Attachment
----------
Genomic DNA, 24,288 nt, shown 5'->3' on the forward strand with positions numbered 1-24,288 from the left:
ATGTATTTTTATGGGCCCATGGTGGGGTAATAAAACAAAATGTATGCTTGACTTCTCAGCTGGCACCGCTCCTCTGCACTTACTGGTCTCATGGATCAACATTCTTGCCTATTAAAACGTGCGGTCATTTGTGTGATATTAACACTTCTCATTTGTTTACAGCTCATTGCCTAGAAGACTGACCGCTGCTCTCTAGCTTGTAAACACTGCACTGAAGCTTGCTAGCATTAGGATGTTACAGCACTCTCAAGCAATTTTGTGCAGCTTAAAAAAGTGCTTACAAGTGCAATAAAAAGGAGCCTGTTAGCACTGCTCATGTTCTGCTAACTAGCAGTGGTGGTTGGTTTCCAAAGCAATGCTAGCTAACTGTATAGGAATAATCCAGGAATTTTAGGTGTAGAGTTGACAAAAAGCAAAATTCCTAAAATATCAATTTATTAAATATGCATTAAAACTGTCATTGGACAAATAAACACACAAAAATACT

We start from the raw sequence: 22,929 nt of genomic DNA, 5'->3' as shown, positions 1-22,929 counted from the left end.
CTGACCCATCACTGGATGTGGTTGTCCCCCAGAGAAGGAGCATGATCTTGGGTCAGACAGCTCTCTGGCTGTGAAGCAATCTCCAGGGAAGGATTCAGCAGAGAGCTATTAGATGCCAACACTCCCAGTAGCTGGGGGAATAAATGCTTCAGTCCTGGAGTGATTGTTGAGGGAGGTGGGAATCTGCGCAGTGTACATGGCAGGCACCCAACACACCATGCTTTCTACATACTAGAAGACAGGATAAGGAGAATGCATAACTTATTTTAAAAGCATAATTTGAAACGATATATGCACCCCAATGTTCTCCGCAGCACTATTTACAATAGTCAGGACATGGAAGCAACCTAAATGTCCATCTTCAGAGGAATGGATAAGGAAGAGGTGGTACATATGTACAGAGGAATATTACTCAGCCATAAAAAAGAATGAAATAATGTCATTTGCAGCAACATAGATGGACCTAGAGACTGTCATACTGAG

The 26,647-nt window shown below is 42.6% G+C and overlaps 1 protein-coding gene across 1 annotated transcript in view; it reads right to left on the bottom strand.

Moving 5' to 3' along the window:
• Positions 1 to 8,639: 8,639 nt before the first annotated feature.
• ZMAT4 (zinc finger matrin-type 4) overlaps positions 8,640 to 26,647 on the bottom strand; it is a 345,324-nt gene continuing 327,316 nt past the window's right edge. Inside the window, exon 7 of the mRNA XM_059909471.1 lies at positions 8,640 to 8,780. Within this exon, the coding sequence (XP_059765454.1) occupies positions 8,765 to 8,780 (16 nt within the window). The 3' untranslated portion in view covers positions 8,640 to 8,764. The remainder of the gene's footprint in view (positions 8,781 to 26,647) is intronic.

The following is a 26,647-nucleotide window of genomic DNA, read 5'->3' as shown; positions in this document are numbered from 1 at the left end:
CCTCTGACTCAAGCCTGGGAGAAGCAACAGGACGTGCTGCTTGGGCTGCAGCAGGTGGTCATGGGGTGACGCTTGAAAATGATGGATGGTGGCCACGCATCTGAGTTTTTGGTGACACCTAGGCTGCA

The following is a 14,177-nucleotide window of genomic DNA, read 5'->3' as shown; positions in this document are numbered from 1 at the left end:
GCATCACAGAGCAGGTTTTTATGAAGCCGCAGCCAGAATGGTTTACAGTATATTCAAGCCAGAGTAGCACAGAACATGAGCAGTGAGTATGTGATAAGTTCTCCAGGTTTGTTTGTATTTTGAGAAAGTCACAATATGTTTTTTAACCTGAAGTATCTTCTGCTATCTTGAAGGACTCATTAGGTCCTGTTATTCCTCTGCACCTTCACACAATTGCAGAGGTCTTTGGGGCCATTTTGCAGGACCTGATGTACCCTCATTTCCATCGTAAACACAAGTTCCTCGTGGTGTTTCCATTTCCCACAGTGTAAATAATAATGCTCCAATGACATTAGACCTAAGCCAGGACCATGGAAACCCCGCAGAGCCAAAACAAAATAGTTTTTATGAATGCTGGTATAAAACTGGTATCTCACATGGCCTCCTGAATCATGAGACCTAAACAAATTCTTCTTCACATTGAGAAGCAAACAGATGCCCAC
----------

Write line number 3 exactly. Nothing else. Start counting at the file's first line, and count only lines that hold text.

We start from the raw sequence: 22,929 nt of genomic DNA, 5'->3' as shown, positions 1-22,929 counted from the left end.